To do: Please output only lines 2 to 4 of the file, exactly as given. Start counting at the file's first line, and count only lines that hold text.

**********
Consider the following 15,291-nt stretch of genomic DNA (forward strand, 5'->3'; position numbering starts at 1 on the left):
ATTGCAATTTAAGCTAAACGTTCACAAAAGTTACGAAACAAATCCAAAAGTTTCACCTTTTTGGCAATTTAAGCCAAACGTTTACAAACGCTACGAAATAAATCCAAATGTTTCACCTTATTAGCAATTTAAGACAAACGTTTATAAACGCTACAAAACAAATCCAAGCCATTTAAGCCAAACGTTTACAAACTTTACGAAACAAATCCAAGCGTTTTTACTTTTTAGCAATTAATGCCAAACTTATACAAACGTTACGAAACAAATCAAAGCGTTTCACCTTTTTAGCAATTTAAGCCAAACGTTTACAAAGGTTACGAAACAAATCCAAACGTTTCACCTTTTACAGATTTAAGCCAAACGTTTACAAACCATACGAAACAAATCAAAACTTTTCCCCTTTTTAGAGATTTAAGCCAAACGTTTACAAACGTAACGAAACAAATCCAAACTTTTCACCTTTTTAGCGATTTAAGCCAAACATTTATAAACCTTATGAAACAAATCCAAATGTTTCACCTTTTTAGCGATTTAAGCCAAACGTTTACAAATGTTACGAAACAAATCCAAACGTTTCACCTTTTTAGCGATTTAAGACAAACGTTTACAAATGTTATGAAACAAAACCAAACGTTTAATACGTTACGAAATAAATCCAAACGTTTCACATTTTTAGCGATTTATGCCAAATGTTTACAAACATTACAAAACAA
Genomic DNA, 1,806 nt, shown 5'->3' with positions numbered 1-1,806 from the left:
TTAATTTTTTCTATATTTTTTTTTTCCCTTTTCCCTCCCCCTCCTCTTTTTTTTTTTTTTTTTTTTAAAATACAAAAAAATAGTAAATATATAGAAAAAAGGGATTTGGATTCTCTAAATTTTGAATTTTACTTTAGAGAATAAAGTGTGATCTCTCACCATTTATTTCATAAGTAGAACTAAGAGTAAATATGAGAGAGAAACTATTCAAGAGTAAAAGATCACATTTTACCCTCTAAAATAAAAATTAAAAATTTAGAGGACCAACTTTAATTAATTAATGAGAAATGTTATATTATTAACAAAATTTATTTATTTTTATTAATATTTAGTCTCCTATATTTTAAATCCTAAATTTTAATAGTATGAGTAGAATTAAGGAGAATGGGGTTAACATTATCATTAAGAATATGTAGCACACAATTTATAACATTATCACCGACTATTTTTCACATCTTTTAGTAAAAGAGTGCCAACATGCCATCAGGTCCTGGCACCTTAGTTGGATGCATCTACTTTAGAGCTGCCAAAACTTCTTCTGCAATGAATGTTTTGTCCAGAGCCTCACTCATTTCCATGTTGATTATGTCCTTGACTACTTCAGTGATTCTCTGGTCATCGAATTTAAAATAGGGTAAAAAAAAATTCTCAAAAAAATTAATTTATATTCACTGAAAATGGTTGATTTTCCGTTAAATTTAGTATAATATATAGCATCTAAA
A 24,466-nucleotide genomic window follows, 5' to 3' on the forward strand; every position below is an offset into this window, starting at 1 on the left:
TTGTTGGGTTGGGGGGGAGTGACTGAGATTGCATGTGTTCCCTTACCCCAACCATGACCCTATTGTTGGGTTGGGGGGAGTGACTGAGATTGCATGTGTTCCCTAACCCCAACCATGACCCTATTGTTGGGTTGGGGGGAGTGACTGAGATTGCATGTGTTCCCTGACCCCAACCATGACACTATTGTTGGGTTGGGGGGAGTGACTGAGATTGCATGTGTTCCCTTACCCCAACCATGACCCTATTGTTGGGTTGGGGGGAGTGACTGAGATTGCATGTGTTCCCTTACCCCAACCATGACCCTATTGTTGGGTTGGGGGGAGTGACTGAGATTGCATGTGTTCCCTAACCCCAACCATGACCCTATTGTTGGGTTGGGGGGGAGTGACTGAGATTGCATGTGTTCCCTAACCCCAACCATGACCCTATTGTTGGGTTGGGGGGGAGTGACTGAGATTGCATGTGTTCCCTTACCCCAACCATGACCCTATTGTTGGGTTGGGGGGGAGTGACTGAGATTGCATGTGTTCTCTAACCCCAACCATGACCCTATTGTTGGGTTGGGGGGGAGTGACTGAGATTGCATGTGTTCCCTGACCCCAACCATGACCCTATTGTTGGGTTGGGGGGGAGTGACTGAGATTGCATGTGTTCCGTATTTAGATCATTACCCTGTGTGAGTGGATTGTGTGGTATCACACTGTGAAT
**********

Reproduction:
ATTGCAATTTAAGCTAAACGTTCACAAAAGTTACGAAACAAATCCAAAAGTTTCACCTTTTTGGCAATTTAAGCCAAACGTTTACAAACGCTACGAAATAAATCCAAATGTTTCACCTTATTAGCAATTTAAGACAAACGTTTATAAACGCTACAAAACAAATCCAAGCCATTTAAGCCAAACGTTTACAAACTTTACGAAACAAATCCAAGCGTTTTTACTTTTTAGCAATTAATGCCAAACTTATACAAACGTTACGAAACAAATCAAAGCGTTTCACCTTTTTAGCAATTTAAGCCAAACGTTTACAAAGGTTACGAAACAAATCCAAACGTTTCACCTTTTACAGATTTAAGCCAAACGTTTACAAACCATACGAAACAAATCAAAACTTTTCCCCTTTTTAGAGATTTAAGCCAAACGTTTACAAACGTAACGAAACAAATCCAAACTTTTCACCTTTTTAGCGATTTAAGCCAAACATTTATAAACCTTATGAAACAAATCCAAATGTTTCACCTTTTTAGCGATTTAAGCCAAACGTTTACAAATGTTACGAAACAAATCCAAACGTTTCACCTTTTTAGCGATTTAAGACAAACGTTTACAAATGTTATGAAACAAAACCAAACGTTTAATACGTTACGAAATAAATCCAAACGTTTCACATTTTTAGCGATTTATGCCAAATGTTTACAAACATTACAAAACAA
Genomic DNA, 1,806 nt, shown 5'->3' with positions numbered 1-1,806 from the left:
TTAATTTTTTCTATATTTTTTTTTTCCCTTTTCCCTCCCCCTCCTCTTTTTTTTTTTTTTTTTTTTAAAATACAAAAAAATAGTAAATATATAGAAAAAAGGGATTTGGATTCTCTAAATTTTGAATTTTACTTTAGAGAATAAAGTGTGATCTCTCACCATTTATTTCATAAGTAGAACTAAGAGTAAATATGAGAGAGAAACTATTCAAGAGTAAAAGATCACATTTTACCCTCTAAAATAAAAATTAAAAATTTAGAGGACCAACTTTAATTAATTAATGAGAAATGTTATATTATTAACAAAATTTATTTATTTTTATTAATATTTAGTCTCCTATATTTTAAATCCTAAATTTTAATAGTATGAGTAGAATTAAGGAGAATGGGGTTAACATTATCATTAAGAATATGTAGCACACAATTTATAACATTATCACCGACTATTTTTCACATCTTTTAGTAAAAGAGTGCCAACATGCCATCAGGTCCTGGCACCTTAGTTGGATGCATCTACTTTAGAGCTGCCAAAACTTCTTCTGCAATGAATGTTTTGTCCAGAGCCTCACTCATTTCCATGTTGATTATGTCCTTGACTACTTCAGTGATTCTCTGGTCATCGAATTTAAAATAGGGTAAAAAAAAATTCTCAAAAAAATTAATTTATATTCACTGAAAATGGTTGATTTTCCGTTAAATTTAGTATAATATATAGCATCTAAA